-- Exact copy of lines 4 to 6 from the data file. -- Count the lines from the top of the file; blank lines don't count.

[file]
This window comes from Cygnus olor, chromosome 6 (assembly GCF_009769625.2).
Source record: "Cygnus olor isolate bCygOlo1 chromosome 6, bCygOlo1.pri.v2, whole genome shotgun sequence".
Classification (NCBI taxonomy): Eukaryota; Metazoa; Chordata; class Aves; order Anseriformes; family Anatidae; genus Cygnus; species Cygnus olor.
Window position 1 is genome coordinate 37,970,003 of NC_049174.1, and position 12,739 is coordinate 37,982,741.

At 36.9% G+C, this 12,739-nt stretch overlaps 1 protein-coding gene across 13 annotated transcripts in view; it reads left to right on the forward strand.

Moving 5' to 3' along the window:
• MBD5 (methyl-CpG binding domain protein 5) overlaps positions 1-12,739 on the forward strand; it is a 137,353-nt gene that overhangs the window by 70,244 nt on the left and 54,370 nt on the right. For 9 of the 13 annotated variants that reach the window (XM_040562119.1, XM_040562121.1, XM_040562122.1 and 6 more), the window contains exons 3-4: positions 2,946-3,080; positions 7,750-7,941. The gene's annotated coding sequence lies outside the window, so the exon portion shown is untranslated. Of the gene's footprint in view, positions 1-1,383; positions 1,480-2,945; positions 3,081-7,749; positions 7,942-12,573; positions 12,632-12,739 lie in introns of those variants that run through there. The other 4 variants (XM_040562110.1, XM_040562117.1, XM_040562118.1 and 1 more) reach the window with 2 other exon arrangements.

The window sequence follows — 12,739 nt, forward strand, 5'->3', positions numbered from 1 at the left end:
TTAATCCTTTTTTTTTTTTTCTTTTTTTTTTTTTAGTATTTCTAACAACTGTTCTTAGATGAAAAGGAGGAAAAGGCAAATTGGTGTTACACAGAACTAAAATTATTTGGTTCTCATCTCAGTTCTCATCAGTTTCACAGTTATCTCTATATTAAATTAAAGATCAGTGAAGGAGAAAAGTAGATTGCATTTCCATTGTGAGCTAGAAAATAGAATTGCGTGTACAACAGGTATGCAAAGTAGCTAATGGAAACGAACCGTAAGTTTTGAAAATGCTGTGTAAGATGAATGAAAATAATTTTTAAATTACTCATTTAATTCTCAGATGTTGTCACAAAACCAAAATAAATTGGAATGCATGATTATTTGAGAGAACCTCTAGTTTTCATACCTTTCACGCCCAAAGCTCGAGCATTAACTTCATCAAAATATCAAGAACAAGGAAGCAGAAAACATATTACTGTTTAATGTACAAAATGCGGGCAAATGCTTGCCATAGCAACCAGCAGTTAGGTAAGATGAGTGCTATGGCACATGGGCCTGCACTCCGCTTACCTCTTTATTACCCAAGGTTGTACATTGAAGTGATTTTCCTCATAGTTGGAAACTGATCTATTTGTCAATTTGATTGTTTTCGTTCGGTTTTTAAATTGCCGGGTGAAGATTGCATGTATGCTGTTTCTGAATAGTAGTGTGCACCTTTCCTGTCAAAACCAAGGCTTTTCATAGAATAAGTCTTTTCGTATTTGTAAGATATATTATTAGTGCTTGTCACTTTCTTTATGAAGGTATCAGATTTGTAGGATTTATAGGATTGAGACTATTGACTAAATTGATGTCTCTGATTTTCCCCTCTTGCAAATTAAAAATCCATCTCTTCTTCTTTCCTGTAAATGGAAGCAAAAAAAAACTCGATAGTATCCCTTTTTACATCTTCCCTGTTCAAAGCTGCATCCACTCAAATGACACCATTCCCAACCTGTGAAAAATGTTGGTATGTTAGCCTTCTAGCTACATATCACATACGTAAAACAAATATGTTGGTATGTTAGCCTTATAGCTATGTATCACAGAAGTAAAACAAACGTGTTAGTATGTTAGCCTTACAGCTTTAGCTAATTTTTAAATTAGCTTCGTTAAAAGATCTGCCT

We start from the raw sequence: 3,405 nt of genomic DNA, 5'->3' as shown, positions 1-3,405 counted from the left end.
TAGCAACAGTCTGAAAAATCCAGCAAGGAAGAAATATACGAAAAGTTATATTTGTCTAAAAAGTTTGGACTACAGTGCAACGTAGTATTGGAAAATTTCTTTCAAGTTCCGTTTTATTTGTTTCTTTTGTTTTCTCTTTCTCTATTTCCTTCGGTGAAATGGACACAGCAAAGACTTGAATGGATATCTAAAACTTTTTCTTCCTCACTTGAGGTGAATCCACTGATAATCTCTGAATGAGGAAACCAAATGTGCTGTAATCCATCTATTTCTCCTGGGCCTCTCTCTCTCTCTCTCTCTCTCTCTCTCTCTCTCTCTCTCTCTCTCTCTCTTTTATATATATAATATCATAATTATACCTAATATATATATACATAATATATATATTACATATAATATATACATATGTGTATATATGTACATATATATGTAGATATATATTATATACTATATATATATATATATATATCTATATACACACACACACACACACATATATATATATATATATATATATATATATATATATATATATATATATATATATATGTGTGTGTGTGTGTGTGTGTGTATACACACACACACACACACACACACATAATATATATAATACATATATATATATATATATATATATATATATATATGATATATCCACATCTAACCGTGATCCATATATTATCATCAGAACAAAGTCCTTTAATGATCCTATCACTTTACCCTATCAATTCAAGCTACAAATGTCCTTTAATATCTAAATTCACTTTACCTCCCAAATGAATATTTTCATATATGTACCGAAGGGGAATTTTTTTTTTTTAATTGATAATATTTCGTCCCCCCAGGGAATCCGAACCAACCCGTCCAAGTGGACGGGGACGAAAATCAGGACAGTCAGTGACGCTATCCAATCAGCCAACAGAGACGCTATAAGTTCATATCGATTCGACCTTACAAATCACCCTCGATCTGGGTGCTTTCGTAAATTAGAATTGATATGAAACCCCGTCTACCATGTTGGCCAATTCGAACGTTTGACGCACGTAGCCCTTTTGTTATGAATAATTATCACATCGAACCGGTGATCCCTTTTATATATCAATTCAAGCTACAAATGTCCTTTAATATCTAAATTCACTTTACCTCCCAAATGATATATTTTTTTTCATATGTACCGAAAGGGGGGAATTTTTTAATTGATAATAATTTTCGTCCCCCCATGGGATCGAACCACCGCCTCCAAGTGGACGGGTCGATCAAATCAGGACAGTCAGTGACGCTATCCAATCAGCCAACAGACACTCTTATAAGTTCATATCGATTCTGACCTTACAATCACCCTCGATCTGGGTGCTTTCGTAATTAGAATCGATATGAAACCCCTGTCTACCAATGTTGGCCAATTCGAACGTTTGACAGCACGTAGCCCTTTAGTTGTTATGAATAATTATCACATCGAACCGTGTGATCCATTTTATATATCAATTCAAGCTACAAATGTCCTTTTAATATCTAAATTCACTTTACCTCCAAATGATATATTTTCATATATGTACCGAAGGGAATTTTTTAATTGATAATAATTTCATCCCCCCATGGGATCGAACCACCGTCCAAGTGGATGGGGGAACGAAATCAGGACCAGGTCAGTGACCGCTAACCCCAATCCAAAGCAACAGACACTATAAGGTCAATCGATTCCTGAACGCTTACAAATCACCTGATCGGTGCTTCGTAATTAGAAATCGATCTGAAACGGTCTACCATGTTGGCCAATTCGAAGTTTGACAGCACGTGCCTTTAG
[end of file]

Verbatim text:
Window position 1 is genome coordinate 37,970,003 of NC_049174.1, and position 12,739 is coordinate 37,982,741.

At 36.9% G+C, this 12,739-nt stretch overlaps 1 protein-coding gene across 13 annotated transcripts in view; it reads left to right on the forward strand.

Moving 5' to 3' along the window: